Early fans flocked to a rougher game


Pastime: Baseball at the beginning of the 20th century was a raw sport - and the crowds loved it.

April 02, 2001|By Mike Klingaman | Mike Klingaman,SUN STAFF

It's Opening Day, 1901:

Brass bands oompah their way around the ballpark filled with boisterous fans eager to greet their heroes, eat the new treats called "red-hots" and remind the umpire he still has sawdust for brains.

There are outcries against spiraling ticket prices, drawn-out games, greedy owners and free-agent players who jump ship for bigger paychecks.

Sound familiar?

The major leagues, in the form they are known today, were launched 100 years ago, in 1901, when the American League began play. (The National League had come into existence 25 years earlier.) But there were no dugouts, no night games, no swooshes on baseball gear.

Ballparks were strictly functional rather than entertainment centers; their wooden grandstands were slapped together almost overnight. Construction of Washington's "stadium" began just two months before Opening Day. Most parks seated 10,000 to 15,000; part of the crowd would spill onto the grass, restrained by ropes that hugged the foul lines.

And if a fly ball drifted into that sea of bowler hats and three-piece suits? Sometimes the crowd parted for the fielder, and sometimes it didn't. Visiting players might be hit with a bottle while chasing a pop fly.

If the stands were piddling, the ballfields were not. Many early parks were wedged into odd-shaped vacant lots of impressively large dimensions, hard by rail or horse-drawn trolley lines. Boston's left-field fence was almost 400 feet from home plate - about 70 feet farther than the average in today's ballparks. At New York's Polo Grounds, it was nearly 500 feet to the flagpole in center field, where both clubs paraded on Opening Day to raise Old Glory in typical pregame pomp.

Fans showered their favorites with gifts as they strode to the plate for the first time. Diamond cufflinks here, a floral horseshoe there. One player received a set of encyclopedias.

"Fans had relationships with players back then," says Tom Simon, a baseball historian in Burlington, Vt. "Nowadays, after the game, a player climbs into his SUV and heads home to the suburbs, to be buzzed through the security system surrounding his 4,000-square-foot mansion.

"A hundred years ago, these guys lived in boardinghouses near the ballpark, and ate and drank in the neighborhood pubs. Fans knew them, and players who had done something significant could expect a token of appreciation on Opening Day."

Fans, called "cranks," were mostly white. Few blacks attended games, and those who did were segregated in the right-field bleachers. And baseball was a decidedly northern game, played predominantly by men of German and Irish descent with names like Wagner, McGraw and Collins. There weren't enough Southerners in the big leagues to field a starting nine.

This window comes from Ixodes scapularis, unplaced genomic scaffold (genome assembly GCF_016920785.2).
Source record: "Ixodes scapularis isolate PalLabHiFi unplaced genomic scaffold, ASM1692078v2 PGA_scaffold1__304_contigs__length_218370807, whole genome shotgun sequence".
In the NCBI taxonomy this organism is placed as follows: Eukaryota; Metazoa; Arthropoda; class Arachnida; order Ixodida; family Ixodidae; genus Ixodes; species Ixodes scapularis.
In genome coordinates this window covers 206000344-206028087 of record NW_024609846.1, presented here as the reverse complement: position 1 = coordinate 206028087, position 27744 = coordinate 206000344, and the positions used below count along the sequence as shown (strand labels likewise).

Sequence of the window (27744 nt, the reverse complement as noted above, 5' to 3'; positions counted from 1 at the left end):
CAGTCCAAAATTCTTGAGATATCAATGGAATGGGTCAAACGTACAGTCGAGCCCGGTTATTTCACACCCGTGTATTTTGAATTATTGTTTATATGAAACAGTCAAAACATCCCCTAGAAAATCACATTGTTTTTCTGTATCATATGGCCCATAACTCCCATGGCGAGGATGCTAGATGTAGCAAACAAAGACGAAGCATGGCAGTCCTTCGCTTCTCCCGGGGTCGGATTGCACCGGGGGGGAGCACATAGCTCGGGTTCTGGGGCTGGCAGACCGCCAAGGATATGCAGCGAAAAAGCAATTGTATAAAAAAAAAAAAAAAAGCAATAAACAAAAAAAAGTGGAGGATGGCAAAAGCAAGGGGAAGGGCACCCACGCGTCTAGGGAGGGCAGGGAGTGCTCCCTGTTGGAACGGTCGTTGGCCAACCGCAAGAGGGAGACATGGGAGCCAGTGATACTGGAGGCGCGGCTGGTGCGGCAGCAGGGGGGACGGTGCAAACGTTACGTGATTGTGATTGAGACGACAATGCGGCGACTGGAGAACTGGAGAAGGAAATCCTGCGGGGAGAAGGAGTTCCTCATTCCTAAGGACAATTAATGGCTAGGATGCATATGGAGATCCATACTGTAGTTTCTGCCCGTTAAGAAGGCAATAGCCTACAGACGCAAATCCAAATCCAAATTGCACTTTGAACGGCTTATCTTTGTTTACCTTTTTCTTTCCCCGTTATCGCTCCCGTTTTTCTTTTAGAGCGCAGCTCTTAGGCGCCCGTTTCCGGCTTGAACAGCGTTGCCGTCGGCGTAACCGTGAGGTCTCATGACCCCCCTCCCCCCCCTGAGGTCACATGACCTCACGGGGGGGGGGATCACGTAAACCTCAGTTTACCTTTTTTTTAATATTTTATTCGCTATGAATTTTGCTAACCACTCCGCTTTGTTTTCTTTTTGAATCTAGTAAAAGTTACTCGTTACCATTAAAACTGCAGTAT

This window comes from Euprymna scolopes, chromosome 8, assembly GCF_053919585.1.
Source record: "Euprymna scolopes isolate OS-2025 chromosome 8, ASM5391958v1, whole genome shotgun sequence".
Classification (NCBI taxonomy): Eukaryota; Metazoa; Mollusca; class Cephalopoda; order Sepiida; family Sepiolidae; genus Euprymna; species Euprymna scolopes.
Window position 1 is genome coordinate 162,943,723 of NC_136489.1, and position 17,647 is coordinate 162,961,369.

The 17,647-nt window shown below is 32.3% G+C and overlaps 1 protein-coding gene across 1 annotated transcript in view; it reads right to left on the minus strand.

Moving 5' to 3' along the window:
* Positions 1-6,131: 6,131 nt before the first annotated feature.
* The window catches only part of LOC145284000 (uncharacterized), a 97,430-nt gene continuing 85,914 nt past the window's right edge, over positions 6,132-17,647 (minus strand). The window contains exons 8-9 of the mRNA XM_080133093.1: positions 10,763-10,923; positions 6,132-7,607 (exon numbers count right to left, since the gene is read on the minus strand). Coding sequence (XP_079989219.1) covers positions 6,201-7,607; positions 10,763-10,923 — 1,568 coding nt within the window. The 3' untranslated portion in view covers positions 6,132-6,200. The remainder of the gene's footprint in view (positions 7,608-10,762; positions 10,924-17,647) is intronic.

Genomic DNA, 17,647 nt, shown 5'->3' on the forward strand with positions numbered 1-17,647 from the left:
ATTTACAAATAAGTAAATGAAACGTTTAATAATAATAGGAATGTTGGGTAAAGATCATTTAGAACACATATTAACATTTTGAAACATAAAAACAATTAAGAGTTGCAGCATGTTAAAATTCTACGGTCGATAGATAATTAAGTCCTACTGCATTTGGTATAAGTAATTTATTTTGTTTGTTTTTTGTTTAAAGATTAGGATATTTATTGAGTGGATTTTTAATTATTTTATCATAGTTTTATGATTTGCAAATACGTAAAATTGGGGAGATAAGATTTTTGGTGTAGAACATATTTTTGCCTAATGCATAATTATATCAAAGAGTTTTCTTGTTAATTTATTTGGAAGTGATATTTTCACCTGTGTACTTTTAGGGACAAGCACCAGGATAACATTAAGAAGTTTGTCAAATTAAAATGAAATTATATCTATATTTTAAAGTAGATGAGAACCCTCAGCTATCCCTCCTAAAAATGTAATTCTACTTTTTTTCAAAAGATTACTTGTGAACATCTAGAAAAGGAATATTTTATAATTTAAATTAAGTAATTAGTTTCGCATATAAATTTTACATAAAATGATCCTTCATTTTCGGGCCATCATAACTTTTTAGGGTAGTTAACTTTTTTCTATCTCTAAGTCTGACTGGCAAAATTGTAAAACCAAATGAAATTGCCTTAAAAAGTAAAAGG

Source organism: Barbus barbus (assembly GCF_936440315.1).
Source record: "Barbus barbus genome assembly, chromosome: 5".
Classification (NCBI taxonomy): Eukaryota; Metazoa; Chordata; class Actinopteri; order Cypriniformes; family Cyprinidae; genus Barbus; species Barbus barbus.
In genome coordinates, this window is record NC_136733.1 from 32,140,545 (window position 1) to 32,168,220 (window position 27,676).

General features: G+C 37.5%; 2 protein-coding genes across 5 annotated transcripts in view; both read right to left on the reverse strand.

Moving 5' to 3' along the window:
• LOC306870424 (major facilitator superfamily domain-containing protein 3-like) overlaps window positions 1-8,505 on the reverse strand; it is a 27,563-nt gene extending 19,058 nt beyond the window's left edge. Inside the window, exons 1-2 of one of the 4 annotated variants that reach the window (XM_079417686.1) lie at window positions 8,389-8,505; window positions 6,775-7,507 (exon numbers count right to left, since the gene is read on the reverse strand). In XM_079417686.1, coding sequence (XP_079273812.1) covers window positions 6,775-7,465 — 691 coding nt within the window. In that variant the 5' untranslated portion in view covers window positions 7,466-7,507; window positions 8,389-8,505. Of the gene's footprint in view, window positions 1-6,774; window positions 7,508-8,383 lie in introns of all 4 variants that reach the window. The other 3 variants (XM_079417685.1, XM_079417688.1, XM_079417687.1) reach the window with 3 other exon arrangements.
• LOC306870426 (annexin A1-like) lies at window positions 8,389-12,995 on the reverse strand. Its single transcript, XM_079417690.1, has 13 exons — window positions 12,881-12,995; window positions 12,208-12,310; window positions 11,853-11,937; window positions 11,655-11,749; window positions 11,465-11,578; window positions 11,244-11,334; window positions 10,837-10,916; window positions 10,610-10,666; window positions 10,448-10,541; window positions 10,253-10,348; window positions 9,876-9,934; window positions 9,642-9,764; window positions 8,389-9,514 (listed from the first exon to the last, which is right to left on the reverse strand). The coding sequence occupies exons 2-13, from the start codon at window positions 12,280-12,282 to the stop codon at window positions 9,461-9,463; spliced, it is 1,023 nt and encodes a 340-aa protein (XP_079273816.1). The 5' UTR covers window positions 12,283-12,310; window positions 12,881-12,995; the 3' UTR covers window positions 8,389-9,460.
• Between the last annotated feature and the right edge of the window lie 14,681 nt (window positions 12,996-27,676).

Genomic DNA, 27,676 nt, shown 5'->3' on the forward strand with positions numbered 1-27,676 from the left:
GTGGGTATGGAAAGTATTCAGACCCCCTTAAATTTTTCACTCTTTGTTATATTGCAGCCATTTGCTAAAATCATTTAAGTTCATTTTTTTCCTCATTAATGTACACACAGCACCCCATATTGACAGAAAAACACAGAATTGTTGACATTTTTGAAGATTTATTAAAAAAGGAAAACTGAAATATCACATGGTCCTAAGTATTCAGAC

Not that being a ballplayer enhanced one's reputation.

"Most were considered bums, gamblers, rowdies and drinkers - and probably were," says Norman Macht, a baseball historian in Easton, Md. The 1901 season produced the game's first icon: New York Giants' pitcher Christy Mathewson, a handsome 20-game winner who had attended Bucknell College. "Prior to that, mothers locked their daughters in an upstairs bedroom if ballplayers were anywhere near," Macht says.

Nonetheless, the sport thrived. Immigrants discovered that embracing baseball was a great equalizer; its lexicon, the universal language. Americans were learning the etiquette of the game, some more quickly than others. In Philadelphia, on Opening Day, the mayor threw out the first ball, cardboard box and all.

In a world without Super Bowls, Shaq or March Madness, everyone celebrated the first pitch of spring. Women arrived dressed to the nines. Boys skipped school to see the likes of Boston's Cy Young, well on his way to 511 career victories, and Napoleon Lajoie, Philadelphia's moody slugger, who in 1901 would win baseball's Triple Crown: he led the league in homes runs, runs batted in, and had the highest batting average.

Young and Lajoie had been wooed from the tight-fisted NL, with its $2,400 wage cap, by the upstart AL for hefty raises. At a time when the average factory worker earned about $500 a year, Young received $3,500; Lajoie, $4,000.

Players' agents? Pshaw. "Lajoie signed his contract in pencil, leaning against a fence, during spring training - and never got a copy of it, which was the usual practice," Macht says.

The flood of defections triggered a terrible row. The NL cried foul, pointing to the reserve clause, which bound men to one team for life. Not so, said the courts, siding with the players. But the era of free agency was short-lived: In 1903, the warring leagues found common cause and restored the "slave" clause, which survived until 1975.

A century ago, players had to buy their uniforms ($30 apiece), itchy woolen outfits. Jerseys bore no numbers, much less names.

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